Labour leadership contender Yvette Cooper has warned the party will not win back power simply by “swallowing the Tory manifesto”.
The shadow home secretary hit out at “colleagues” who she said seemed to think that because they had lost the general election they had to accept the Tories were right.
Her comments, on BBC1’s The Andrew Marr Show, are likely to be seen as a swipe at Liz Kendall - the Blairites’ favourite to succeed Ed Miliband.
“I will set out ideas for the future that don’t just involve swallowing the Tory manifesto and set out a Labour vision for the future,” Ms Cooper said.
“I think some of our colleagues in some of the discussions have been thinking that ‘OK, because Labour lost the election, therefore what we have to do is say that the Tories were right on things’.
“We do have to win back people who voted Tory and win back people who voted Ukip but I don’t think that necessarily means just swallowing the Tory manifesto.”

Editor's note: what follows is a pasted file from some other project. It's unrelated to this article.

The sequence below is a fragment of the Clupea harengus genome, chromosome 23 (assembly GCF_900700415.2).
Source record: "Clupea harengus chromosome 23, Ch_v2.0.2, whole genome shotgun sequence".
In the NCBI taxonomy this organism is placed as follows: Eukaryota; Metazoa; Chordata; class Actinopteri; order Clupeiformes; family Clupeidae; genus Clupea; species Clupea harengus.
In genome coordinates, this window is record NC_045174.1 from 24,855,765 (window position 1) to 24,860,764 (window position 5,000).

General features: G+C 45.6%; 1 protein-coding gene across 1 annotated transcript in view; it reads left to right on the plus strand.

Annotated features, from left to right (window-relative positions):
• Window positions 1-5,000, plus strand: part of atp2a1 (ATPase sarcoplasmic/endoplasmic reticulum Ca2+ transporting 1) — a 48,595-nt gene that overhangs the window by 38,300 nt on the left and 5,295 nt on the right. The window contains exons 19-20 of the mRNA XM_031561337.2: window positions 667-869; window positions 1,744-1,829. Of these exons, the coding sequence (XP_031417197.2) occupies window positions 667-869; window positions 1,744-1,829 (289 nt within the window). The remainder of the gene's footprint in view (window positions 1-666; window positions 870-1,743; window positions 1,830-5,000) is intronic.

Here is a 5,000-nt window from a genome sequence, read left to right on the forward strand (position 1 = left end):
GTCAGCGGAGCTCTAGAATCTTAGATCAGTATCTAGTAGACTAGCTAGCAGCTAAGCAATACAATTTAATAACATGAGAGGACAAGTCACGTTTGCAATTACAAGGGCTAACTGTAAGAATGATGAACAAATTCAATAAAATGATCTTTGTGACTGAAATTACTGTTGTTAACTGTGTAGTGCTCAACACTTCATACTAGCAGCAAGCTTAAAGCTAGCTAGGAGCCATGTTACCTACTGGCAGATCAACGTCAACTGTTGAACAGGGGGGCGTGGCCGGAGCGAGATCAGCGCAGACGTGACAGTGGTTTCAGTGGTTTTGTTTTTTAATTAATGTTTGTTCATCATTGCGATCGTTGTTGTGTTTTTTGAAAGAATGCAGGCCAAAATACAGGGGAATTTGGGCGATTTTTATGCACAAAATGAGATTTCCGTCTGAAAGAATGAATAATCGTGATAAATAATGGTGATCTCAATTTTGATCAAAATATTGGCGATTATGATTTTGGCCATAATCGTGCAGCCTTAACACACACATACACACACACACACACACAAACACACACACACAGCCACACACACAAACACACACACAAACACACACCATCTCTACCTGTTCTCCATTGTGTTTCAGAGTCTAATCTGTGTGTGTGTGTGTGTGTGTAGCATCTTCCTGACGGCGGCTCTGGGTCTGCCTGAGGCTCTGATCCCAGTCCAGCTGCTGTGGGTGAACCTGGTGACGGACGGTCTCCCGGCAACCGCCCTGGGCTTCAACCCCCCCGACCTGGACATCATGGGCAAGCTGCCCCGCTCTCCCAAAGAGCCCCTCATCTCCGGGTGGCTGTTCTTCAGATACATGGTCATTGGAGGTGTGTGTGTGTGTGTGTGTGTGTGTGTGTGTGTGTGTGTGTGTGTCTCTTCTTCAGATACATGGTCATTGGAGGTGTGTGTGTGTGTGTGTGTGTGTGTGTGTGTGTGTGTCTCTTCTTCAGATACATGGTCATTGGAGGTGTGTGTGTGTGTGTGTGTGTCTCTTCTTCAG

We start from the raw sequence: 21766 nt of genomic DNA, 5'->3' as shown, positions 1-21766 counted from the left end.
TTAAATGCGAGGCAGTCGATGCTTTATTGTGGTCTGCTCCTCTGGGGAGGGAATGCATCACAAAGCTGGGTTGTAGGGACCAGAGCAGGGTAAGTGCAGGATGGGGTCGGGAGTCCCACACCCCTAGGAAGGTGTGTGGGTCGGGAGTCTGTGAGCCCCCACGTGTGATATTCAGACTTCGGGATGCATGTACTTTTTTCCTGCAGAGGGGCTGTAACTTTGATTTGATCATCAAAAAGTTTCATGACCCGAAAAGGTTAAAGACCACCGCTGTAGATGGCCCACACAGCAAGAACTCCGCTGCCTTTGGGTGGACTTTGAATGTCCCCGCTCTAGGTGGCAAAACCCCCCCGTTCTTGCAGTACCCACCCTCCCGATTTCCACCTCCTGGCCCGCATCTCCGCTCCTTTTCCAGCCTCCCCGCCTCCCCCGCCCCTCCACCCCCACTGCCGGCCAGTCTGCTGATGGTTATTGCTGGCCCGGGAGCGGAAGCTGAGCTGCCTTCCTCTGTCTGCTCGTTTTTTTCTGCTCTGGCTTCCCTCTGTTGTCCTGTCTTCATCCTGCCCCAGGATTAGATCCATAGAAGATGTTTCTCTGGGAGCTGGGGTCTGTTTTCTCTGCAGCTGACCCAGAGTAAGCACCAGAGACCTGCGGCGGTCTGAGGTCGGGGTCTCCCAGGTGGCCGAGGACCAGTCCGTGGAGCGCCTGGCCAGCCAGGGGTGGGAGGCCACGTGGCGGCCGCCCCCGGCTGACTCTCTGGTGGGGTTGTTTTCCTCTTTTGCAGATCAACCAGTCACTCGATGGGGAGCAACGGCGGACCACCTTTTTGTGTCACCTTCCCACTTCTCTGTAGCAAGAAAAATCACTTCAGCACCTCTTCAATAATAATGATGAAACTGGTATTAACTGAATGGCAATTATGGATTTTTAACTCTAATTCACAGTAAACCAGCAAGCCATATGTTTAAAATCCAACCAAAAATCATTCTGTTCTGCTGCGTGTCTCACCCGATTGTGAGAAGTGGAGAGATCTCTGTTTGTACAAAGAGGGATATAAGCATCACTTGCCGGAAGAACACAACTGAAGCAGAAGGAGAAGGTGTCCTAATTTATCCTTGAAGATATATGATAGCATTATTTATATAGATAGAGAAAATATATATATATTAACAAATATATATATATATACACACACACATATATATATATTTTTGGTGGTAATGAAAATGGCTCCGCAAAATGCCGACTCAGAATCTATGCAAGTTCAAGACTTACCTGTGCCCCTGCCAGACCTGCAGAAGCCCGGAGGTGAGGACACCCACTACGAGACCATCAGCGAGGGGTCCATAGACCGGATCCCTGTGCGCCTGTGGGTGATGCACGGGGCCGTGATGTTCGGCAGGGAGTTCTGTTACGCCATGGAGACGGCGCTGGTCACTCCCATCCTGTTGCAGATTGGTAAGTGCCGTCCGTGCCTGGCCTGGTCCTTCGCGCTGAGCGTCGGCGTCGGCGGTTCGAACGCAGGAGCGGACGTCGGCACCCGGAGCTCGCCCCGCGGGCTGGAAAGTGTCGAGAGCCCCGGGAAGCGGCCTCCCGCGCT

She also appeared to take aim at Andy Burnham - seen as the leadership front runner - with a warning not to “stigmatise” people on benefits.
Mr Burnham, the shadow health secretary, said last week that Labour had appeared to be “soft” on people “who want something for nothing”.
However Ms Cooper said: “What I won’t do is fall in to what I think is a Tory trap of using language which stigmatises those who are not working. I don’t think that is about Labour values.
“I think the important thing is to talk about responsibility - responsibility to work, responsibility to contribute - but not to stigmatise those who are unable to work, perhaps because they are too sick or too disabled to do so.
Ms Cooper said that while in principle she supported Conservative proposals to cut the benefit cap to £23,000 a year, she said there were problems in practice.
“There is a problem for London where rents have been so much higher and that has an impact on housing benefit,” she said.
She also said that she still supported Labour plans to restore the 50p top rate of tax after it was cut by the coalition in the last parliament to 45p.
“I think it is the right thing to do. I think it was unfair for those on the highest incomes to have a huge great tax cut at a time when the deficit is still too high,” she said.